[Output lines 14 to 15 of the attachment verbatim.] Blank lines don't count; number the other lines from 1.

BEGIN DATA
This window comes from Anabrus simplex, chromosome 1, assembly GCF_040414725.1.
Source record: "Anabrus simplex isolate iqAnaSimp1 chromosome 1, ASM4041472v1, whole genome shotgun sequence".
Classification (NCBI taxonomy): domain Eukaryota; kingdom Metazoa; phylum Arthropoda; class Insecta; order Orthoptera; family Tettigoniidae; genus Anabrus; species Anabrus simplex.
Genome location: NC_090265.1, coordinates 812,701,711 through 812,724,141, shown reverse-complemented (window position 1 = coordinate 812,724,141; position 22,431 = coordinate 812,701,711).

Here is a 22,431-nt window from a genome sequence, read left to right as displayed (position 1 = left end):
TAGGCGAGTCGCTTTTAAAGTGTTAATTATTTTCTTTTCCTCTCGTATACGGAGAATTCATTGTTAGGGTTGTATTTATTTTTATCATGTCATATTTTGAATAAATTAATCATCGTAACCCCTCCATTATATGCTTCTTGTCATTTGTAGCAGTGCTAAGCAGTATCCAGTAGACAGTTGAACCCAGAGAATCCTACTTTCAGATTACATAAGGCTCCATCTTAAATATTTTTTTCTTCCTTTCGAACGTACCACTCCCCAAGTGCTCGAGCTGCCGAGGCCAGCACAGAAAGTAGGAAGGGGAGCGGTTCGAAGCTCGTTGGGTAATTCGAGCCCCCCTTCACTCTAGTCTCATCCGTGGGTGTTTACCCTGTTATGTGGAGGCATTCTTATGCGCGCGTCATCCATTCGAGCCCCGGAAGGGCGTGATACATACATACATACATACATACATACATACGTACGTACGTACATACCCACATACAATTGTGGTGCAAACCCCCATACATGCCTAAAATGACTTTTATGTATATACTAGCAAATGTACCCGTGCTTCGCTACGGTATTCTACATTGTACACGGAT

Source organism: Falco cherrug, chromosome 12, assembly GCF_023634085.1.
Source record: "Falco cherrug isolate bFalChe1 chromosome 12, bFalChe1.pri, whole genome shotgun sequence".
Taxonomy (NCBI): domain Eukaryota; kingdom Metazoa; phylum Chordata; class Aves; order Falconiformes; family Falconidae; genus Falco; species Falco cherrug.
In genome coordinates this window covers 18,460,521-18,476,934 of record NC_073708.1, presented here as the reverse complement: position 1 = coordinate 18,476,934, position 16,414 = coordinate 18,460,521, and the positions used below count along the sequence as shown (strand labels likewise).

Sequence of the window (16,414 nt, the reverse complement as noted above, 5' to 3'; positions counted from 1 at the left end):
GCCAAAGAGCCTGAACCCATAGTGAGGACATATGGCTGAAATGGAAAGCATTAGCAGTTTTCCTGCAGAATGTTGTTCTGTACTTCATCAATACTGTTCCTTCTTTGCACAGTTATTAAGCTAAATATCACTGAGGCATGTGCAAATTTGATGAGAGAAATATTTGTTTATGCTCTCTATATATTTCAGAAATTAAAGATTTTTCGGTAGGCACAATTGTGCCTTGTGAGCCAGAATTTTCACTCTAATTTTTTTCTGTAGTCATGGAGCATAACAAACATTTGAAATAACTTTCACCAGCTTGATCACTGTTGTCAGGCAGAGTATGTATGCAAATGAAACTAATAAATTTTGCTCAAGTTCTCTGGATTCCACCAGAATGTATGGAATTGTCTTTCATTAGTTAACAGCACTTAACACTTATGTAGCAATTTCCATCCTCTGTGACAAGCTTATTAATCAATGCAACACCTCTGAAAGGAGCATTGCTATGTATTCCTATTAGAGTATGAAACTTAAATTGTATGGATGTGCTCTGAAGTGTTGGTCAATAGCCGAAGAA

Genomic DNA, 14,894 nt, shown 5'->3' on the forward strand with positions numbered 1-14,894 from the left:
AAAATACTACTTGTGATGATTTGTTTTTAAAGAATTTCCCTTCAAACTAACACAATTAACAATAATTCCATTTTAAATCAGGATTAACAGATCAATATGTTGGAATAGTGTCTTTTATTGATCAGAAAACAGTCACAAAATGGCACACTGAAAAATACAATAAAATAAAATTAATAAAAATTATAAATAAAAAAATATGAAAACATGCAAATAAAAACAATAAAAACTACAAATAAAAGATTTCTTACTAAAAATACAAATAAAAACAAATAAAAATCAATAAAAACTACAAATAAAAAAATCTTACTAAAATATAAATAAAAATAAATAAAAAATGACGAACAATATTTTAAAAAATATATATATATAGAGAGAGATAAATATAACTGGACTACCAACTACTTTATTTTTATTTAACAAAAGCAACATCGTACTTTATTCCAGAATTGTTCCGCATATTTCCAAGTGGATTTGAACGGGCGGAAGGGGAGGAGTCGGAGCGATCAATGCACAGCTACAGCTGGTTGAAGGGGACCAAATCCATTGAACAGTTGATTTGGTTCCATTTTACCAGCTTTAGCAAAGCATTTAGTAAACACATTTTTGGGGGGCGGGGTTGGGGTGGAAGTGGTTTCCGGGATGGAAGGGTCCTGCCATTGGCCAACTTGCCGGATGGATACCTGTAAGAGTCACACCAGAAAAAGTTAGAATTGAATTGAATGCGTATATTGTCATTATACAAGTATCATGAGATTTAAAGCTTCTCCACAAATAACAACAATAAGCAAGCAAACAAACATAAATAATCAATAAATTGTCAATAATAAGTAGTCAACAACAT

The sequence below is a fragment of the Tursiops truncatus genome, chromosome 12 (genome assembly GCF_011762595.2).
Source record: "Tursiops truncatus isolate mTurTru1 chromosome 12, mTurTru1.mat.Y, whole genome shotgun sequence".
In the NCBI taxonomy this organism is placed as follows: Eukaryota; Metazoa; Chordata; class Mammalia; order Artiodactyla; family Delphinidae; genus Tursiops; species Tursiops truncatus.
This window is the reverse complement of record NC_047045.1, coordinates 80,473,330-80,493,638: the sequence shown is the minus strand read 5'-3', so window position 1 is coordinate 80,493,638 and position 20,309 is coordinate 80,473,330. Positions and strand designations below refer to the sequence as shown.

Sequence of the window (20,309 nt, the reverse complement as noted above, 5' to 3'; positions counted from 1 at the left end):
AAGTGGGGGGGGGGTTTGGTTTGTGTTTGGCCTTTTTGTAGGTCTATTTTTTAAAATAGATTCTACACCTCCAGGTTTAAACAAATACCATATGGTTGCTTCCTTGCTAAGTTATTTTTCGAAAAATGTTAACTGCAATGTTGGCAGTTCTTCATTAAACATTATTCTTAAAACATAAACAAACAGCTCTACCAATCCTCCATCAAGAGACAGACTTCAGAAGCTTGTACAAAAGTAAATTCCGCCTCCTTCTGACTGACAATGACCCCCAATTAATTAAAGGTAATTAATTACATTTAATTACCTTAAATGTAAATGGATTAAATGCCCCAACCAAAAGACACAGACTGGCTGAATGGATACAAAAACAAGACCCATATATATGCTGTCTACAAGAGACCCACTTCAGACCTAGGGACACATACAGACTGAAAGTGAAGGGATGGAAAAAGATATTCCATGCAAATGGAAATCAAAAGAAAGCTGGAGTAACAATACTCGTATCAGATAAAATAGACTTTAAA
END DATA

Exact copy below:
AAAATACTACTTGTGATGATTTGTTTTTAAAGAATTTCCCTTCAAACTAACACAATTAACAATAATTCCATTTTAAATCAGGATTAACAGATCAATATGTTGGAATAGTGTCTTTTATTGATCAGAAAACAGTCACAAAATGGCACACTGAAAAATACAATAAAATAAAATTAATAAAAATTATAAATAAAAAAATATGAAAACATGCAAATAAAAACAATAAAAACTACAAATAAAAGATTTCTTACTAAAAATACAAATAAAAACAAATAAAAATCAATAAAAACTACAAATAAAAAAATCTTACTAAAATATAAATAAAAATAAATAAAAAATGACGAACAATATTTTAAAAAATATATATATATAGAGAGAGATAAATATAACTGGACTACCAACTACTTTATTTTTATTTAACAAAAGCAACATCGTACTTTATTCCAGAATTGTTCCGCATATTTCCAAGTGGATTTGAACGGGCGGAAGGGGAGGAGTCGGAGCGATCAATGCACAGCTACAGCTGGTTGAAGGGGACCAAATCCATTGAACAGTTGATTTGGTTCCATTTTACCAGCTTTAGCAAAGCATTTAGTAAACACATTTTTGGGGGGCGGGGTTGGGGTGGAAGTGGTTTCCGGGATGGAAGGGTCCTGCCATTGGCCAACTTGCCGGATGGATACCTGTAAGAGTCACACCAGAAAAAGTTAGAATTGAATTGAATGCGTATATTGTCATTATACAAGTATCATGAGATTTAAAGCTTCTCCACAAATAACAACAATAAGCAAGCAAACAAACATAAATAATCAATAAATTGTCAATAATAAGTAGTCAACAACAT

The sequence below is a fragment of the Tursiops truncatus genome, chromosome 12 (genome assembly GCF_011762595.2).